In Memoriam -- May to August 2005

"It was sort of embarrassing to be called Mr. Basketball in front of your friends and teammates, and I developed a deal that if I were invited out for dinner I wouldn't go unless they invited the whole team. So you see one Laker, you saw 'em all."

Arnold Morton, 83 -- Founder of Morton's steakhouses.

Oscar Brown Jr., 78 -- Entertainer and social activist.

Steve Mason, 65 -- Ex-soldier known as "poet laureate" of Vietnam veterans.

"The truth is this is nothing to be won in any war. And not one mother on either side can say this that was won was worth my son."

May 29, 2005

Thurl Ravenscroft, 91 -- Voice actor who was the voice of Tony the Tiger for more than 50 years.

Eddie Albert, 99 -- Actor who appeared on stage, in movies and on television for more than 50 years.

Ismail Merchant, 68 -- Film producer who, with director James Ivory, defined the period-piece genre in more than 40 films; "Howards End" and "The Remains of the Day" received Oscar nominations for best picture.

May 22, 2005

Frank Gorshin, 72 -- Actor and impressionist who played Batman's foe, the Riddler, on television and film, and played George Burns in the one-man Broadway show "Say Goodnight, Gracie."

Gen. Andrew Goodpaster, 90 -- Military leader who commanded U.S. troops in Africa and Italy in World War II, advised President Eisenhower, served as superintendent of West Point, and was NATO commander from 1969 to 1974.

"In Vietnam, we were enmeshed in something of very great difficulty. In my own personal view, it was a war that we could have won."

May 15, 2005

Joe Grant, 96 -- Disney artist who created stories and characters for nearly every Disney animated feature, and worked at the Disney studio the day before he died.

Lloyd Cutler, 87 -- Attorney, counselor to presidents and corporations.

"We have had many many presidents who might not have passed a family values test, who turned out to be our great presidents and who's faces are on Mount Rushmore. We've also had other presidents who were for family values from start to end who were very mediocre presidents."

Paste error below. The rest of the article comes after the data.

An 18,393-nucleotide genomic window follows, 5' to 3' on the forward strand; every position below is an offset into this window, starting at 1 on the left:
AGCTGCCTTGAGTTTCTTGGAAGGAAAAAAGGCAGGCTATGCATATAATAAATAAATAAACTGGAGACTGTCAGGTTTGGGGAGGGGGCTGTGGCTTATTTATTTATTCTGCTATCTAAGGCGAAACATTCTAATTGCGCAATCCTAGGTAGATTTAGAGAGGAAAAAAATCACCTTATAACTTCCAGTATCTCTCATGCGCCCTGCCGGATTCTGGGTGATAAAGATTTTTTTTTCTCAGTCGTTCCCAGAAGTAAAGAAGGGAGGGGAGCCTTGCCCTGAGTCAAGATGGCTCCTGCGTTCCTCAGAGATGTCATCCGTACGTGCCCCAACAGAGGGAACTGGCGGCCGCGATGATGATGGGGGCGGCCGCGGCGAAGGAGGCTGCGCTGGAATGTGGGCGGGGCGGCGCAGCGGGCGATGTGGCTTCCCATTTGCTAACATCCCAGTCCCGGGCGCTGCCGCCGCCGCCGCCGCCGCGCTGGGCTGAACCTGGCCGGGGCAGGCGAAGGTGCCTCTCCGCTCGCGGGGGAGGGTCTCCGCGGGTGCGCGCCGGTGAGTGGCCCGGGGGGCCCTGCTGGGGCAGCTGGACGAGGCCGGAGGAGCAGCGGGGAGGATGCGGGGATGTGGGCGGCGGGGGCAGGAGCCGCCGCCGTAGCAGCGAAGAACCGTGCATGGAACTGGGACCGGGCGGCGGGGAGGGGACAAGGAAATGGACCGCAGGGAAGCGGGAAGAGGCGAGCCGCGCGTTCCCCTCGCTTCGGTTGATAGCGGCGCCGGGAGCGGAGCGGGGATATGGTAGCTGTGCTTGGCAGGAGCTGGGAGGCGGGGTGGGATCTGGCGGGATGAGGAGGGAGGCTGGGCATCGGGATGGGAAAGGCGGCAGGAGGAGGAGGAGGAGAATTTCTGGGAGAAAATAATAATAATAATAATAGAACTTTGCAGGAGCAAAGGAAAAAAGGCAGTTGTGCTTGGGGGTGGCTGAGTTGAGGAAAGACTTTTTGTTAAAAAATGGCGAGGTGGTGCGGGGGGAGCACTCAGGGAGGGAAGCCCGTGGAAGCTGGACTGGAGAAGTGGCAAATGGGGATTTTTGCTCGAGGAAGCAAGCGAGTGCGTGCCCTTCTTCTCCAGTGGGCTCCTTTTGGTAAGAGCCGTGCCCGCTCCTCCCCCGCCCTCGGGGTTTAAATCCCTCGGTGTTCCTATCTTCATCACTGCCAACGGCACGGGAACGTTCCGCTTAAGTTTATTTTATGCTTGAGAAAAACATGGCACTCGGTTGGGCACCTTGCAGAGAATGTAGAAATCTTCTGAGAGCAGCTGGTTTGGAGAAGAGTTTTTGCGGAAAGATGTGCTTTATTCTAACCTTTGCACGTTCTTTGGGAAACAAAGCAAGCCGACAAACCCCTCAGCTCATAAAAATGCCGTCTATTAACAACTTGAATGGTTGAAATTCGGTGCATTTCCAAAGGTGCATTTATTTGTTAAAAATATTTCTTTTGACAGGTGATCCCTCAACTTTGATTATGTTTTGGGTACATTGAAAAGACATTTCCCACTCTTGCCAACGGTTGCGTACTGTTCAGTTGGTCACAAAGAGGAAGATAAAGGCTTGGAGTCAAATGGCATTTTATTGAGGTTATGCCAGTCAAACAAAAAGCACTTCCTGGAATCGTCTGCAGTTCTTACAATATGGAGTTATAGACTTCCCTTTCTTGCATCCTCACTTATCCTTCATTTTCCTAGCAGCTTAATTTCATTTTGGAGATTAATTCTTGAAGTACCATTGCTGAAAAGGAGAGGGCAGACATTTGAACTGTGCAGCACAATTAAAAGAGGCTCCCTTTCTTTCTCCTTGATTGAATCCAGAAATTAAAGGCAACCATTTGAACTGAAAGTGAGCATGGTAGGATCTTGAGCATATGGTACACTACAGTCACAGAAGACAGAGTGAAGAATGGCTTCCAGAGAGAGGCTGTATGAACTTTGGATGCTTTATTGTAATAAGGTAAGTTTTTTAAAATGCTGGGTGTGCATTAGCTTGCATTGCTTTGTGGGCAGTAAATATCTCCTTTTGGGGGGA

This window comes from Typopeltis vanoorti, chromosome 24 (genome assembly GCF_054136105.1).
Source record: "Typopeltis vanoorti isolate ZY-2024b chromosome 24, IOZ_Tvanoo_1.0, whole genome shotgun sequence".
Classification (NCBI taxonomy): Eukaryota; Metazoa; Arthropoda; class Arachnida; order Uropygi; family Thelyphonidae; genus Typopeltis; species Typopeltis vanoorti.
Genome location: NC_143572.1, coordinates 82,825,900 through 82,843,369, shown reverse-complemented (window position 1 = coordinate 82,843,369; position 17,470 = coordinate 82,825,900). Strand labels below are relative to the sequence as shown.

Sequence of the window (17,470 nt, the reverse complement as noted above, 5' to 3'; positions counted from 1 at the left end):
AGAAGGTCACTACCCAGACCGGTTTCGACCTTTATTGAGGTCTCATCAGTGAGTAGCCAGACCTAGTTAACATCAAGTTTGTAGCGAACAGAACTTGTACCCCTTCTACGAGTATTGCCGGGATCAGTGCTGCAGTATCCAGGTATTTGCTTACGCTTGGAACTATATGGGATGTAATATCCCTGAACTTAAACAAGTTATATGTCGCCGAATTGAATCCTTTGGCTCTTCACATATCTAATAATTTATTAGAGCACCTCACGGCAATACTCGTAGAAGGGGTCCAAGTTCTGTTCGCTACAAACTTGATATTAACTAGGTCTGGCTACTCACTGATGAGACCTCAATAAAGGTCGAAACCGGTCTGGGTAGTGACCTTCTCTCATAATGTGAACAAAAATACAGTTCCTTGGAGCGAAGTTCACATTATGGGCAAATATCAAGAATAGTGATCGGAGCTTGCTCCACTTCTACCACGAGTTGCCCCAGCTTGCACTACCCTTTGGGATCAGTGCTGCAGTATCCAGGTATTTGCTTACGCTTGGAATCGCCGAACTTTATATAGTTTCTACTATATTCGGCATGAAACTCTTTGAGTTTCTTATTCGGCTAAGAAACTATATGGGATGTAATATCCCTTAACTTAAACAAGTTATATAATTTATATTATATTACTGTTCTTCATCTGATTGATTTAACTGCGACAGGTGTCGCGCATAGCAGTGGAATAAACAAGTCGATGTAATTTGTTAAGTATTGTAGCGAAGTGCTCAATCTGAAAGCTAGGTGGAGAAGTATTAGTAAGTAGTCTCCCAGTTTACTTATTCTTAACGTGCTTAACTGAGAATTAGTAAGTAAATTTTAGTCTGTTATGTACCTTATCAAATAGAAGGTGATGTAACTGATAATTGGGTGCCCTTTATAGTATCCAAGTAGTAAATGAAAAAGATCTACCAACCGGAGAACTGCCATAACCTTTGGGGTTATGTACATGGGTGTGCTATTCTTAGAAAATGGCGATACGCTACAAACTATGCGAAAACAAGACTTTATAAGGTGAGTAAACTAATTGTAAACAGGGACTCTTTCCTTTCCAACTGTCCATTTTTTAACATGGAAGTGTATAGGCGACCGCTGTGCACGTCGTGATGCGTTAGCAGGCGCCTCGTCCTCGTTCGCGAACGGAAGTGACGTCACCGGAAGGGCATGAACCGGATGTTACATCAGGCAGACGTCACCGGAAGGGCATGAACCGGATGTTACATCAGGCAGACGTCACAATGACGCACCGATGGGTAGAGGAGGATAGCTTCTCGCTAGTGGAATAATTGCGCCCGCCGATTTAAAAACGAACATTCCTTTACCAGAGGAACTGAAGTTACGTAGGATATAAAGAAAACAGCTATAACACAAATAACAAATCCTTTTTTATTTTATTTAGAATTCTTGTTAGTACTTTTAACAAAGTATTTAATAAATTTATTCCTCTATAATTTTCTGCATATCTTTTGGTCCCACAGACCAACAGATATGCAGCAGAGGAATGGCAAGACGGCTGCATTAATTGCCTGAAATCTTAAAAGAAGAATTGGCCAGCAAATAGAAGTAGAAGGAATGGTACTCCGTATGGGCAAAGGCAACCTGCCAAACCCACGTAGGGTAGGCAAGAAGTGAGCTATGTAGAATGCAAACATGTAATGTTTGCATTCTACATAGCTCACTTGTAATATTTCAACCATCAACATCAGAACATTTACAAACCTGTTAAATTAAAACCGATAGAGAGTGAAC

May 8, 2005

Peter Rodino Jr., 95 -- U.S. congressman from 1949 to 1989; led the 1974 Nixon impeachment hearings as House Judiciary Committee chairman.

"Though the White House and others continue to try and harass me that way, I was going to show that Peter Rodino was going to be fair, was going to be just, was going to be honorable, and obey the Constitution."

Kenneth Clark, 90 -- civil rights leader whose research influenced the Supreme Court's landmark school desegregation decision.

"For the masses of the American people, and the policy makers, and government and education, Negro children are expendable."

Bob Hunter, 63 -- Greenpeace co-founder who raised public awareness of whale hunting and nuclear testing.

May 1, 2005

Ezer Weizman, 80 -- President of Israel from 1993 to 2000, who played crucial role in Israel's first peace treaty with an Arab country.

"For 30 years, I've fought in the wars of Israel. And for the past 20 years, I've been fighting for peace."

Percy Heath, 81 -- Jazz bassist and founding member of the Modern Jazz Quartet. He recorded with Charlie Parker, Miles Davis, Thelonious Monk and John Coltrane.

Philip Morrison, 89 -- Physicist who helped create the first atomic bomb, and later became advocate for nuclear arms control.

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